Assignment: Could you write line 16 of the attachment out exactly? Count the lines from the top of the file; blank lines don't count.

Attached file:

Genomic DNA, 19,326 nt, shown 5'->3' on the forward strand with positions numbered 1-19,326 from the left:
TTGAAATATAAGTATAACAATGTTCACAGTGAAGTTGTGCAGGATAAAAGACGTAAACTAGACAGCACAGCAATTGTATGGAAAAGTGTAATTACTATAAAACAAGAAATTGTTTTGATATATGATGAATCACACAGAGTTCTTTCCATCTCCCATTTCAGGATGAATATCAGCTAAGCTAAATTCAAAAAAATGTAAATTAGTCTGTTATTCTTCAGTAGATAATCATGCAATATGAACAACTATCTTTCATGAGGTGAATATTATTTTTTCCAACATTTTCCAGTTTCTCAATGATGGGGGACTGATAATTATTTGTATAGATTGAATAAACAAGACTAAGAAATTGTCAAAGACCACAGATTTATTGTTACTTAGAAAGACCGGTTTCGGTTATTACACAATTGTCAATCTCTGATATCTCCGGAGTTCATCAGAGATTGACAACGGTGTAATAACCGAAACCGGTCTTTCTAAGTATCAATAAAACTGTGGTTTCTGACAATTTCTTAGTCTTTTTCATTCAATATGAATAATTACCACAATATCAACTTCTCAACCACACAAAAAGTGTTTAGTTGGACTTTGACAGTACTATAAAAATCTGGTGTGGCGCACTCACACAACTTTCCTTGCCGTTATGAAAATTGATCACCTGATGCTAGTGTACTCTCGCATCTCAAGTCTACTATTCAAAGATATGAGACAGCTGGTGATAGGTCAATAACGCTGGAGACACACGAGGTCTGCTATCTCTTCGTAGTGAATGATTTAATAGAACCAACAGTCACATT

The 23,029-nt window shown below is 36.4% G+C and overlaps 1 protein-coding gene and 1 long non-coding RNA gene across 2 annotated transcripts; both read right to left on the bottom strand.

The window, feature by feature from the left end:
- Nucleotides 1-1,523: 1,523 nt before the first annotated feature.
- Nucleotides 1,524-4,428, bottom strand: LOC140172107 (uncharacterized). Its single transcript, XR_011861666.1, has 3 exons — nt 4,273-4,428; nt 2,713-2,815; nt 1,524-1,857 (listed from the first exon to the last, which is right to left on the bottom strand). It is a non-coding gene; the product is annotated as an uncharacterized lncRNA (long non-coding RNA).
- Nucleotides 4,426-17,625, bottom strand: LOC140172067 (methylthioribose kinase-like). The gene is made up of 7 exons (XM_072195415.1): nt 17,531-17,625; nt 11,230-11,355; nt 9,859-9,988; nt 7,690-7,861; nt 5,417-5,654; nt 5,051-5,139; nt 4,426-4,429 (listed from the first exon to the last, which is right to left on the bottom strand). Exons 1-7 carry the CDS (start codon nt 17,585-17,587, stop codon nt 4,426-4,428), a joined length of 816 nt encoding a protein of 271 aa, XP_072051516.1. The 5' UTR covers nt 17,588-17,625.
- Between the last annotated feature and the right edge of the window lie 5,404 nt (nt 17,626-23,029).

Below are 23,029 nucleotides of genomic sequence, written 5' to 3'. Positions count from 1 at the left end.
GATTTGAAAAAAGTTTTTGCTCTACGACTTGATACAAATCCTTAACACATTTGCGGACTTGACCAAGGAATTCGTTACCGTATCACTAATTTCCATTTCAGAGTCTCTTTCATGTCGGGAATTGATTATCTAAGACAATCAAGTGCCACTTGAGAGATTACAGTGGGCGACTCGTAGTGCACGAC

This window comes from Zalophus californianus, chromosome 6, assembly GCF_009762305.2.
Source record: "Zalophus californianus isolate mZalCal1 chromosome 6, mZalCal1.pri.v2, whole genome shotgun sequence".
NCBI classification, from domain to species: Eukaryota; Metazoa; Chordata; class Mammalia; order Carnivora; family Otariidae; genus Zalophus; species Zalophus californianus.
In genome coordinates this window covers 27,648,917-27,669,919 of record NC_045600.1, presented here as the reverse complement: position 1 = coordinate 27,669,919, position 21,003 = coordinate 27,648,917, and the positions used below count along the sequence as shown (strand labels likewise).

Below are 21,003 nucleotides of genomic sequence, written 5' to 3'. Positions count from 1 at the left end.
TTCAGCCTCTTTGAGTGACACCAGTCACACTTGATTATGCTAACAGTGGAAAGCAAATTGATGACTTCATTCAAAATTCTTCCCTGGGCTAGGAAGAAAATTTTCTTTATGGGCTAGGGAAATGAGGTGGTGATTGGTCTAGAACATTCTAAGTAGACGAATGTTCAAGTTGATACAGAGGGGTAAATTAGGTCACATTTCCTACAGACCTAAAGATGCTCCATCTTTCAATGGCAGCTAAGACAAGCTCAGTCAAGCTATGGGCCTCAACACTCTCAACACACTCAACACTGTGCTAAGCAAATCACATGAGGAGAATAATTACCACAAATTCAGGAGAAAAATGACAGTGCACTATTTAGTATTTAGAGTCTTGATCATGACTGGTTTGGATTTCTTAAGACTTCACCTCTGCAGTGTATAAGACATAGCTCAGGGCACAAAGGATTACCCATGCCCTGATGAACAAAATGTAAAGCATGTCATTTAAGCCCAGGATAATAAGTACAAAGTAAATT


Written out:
TTCAGCCTCTTTGAGTGACACCAGTCACACTTGATTATGCTAACAGTGGAAAGCAAATTGATGACTTCATTCAAAATTCTTCCCTGGGCTAGGAAGAAAATTTTCTTTATGGGCTAGGGAAATGAGGTGGTGATTGGTCTAGAACATTCTAAGTAGACGAATGTTCAAGTTGATACAGAGGGGTAAATTAGGTCACATTTCCTACAGACCTAAAGATGCTCCATCTTTCAATGGCAGCTAAGACAAGCTCAGTCAAGCTATGGGCCTCAACACTCTCAACACACTCAACACTGTGCTAAGCAAATCACATGAGGAGAATAATTACCACAAATTCAGGAGAAAAATGACAGTGCACTATTTAGTATTTAGAGTCTTGATCATGACTGGTTTGGATTTCTTAAGACTTCACCTCTGCAGTGTATAAGACATAGCTCAGGGCACAAAGGATTACCCATGCCCTGATGAACAAAATGTAAAGCATGTCATTTAAGCCCAGGATAATAAGTACAAAGTAAATT